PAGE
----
On Sept 1, digital rival Trust Bank also launched a savings account, which offered interest of 1 per cent per annum on the first $50,000, among other conditions.
Unlike traditional banks, both digital banks do not require a minimum initial deposit or minimum monthly balance.
Digital banks also operate fully online without a physical presence or branch. Four players were awarded licences here in 2020, paving the way for non-financial institutions to provide banking services. Two - Green Link Digital Bank and Anext Bank - were permitted to bank only with companies and opened in June.
The other two - GXS Bank and Maribank - were permitted to take deposits and offer services to corporate and retail customers. GXS, by Grab and Singtel, was launched in August, while Maribank - backed by e-commerce and gaming company Sea - has yet to open.
A fifth digital bank, called Trust Bank, was rolled out by existing licence holder Standard Chartered Bank in partnership with the National Trades Union Congress in September.
In the fight to win over customers, there are limits to adjusting headline rates though. Instead of engaging "in a war on rates", Mr Shee said DBS will support customers, especially those most affected by inflation, by giving them rebates on essential purchases.
Some 2.8 million customers are expected to benefit from a DBS rebates scheme to be rolled out in the next three months, he added.
Further data analysis reveals value in helping customers who do not qualify for wealth management services.
"We have a big clientele in the low- to medium-income segment who are not private banking clients and do not invest in the capital markets. We want to close this gap," Mr Shee said.
Typical conditions such as minimum amounts have been lowered to enable more people to invest. Artificial intelligence has been deployed to help them select products and build portfolios that suit their financial needs.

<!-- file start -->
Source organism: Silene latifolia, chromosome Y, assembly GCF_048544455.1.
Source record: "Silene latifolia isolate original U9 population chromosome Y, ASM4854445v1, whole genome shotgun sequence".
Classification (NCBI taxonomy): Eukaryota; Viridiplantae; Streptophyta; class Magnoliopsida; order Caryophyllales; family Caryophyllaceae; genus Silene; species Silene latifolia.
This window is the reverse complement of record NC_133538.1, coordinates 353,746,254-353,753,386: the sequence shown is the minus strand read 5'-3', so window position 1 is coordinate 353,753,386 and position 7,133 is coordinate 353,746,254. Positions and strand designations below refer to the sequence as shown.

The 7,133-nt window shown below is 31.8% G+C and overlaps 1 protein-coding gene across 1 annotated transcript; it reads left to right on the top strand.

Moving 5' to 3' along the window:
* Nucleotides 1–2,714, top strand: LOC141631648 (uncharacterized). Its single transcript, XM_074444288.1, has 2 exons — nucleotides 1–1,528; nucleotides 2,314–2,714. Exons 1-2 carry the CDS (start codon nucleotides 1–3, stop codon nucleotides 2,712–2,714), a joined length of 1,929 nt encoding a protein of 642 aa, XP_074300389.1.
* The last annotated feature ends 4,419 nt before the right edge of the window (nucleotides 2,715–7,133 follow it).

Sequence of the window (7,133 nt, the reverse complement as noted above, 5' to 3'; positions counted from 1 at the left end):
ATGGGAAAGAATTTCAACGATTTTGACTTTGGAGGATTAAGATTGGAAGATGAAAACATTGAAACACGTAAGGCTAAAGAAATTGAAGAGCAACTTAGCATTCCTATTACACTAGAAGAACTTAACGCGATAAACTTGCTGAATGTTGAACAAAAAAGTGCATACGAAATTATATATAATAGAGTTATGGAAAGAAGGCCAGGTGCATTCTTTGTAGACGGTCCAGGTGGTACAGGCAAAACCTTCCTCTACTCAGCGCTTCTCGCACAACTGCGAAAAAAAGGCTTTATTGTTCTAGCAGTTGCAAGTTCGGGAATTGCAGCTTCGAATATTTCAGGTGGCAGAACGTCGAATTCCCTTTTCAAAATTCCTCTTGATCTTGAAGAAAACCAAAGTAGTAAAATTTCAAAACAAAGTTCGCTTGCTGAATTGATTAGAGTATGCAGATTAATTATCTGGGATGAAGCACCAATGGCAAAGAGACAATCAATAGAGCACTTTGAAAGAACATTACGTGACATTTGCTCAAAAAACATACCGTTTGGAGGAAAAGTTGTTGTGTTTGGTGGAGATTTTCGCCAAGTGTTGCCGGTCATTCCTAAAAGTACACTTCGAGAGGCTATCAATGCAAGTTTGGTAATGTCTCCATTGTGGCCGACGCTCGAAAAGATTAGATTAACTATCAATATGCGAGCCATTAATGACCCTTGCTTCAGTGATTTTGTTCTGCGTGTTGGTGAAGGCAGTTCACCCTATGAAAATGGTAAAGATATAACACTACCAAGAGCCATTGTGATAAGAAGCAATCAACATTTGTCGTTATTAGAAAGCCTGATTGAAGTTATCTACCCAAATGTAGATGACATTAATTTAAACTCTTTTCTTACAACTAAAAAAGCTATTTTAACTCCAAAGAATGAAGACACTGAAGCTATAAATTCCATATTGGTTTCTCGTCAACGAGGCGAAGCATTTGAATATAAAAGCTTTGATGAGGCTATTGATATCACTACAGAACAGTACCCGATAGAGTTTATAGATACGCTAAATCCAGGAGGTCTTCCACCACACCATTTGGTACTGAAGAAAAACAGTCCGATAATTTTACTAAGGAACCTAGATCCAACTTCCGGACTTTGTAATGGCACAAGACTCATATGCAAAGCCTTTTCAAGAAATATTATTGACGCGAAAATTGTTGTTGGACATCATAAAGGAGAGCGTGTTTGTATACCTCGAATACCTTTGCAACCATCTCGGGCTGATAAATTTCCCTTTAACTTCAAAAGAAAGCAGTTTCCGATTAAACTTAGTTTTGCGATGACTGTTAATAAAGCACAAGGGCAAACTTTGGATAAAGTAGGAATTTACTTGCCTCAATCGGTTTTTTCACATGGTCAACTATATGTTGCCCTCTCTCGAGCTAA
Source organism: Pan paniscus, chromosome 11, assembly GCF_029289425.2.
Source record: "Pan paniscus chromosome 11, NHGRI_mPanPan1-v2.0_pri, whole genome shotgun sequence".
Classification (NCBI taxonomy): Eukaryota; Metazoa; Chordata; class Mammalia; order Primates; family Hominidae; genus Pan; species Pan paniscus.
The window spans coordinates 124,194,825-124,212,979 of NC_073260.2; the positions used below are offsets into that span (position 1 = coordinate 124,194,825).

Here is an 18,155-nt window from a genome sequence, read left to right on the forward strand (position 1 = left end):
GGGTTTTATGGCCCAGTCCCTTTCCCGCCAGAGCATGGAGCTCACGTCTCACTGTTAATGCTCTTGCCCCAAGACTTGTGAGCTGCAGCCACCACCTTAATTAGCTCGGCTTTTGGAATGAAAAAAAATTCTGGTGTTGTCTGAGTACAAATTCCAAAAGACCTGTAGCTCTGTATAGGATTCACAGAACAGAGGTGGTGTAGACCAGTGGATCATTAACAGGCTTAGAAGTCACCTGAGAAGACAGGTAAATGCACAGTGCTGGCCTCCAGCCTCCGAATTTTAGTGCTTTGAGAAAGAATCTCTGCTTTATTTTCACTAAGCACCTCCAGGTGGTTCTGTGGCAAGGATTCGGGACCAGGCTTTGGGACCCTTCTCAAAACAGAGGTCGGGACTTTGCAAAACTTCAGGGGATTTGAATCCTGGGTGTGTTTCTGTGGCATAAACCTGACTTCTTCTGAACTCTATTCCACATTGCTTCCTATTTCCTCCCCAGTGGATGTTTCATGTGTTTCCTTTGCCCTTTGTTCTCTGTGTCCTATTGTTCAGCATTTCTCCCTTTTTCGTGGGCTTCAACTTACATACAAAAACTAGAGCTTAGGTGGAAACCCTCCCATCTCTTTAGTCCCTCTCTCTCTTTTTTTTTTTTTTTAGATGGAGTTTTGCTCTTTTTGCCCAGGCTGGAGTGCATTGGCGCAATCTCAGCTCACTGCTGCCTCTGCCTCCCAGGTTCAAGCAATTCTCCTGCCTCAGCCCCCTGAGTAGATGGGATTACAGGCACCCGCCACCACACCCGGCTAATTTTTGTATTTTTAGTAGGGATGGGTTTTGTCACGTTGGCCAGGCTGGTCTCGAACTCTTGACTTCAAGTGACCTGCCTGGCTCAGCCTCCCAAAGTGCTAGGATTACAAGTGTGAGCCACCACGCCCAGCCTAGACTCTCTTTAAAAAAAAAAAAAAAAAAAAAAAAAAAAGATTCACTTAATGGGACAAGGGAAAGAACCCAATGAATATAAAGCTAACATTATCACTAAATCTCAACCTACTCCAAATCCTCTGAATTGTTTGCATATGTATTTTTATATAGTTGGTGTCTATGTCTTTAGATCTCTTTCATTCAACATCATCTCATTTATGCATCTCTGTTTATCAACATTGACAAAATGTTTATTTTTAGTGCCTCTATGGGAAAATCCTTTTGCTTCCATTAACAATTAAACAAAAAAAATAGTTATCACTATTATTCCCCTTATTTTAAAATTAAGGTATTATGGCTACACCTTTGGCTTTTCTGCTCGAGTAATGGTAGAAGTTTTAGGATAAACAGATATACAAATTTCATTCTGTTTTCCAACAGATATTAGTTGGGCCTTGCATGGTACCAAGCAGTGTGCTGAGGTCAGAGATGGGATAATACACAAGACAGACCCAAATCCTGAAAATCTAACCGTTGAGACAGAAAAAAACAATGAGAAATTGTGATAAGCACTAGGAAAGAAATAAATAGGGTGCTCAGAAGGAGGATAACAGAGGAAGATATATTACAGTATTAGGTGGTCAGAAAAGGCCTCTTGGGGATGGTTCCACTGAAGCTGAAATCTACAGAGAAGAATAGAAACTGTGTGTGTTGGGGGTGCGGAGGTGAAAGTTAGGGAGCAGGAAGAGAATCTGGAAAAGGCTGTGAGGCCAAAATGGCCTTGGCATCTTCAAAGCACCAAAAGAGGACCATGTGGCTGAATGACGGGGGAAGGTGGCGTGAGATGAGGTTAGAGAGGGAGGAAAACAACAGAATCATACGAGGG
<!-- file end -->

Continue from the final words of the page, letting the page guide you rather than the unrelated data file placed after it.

DBS continues to run physical branches to retain a "human touch", but has modified the services available to minimise inconvenience and congestion. Through video teller machines or VTMs - with the option of teller assistance available - installed at the branches, users can now conduct their banking affairs at any time of the day.
"Our ability to integrate the physical and digital banking is a huge differentiator," Mr Shee said.
Dr Dennis Khoo, former head of UOB's digital bank TMRW, noted that there is limited room for growth in the Singapore retail market as few are unserved by the current financial system. So, the new digital banks must have data that is superior to help them offer more compelling products and services than the incumbents.
On the other hand, "in a developed market like Singapore, the banks need to invest capital to improve the smallest of details to improve customer experience and be competitive", he said.
That could be easier said than done, given that most traditional banks have high fixed costs and typically place revenue generation and risk mitigation ahead of customer experience, he said.
Mr Nirgunan Tiruchelvam, head of consumer equity research at market intelligence firm Tellimer, said: "The main incumbents would need to be alert to the prospect of losing customers.
"Digital banks could steal a march over the traditional banks in terms of the ease of conducting basic functions, such as through digital wallets and banking through chats."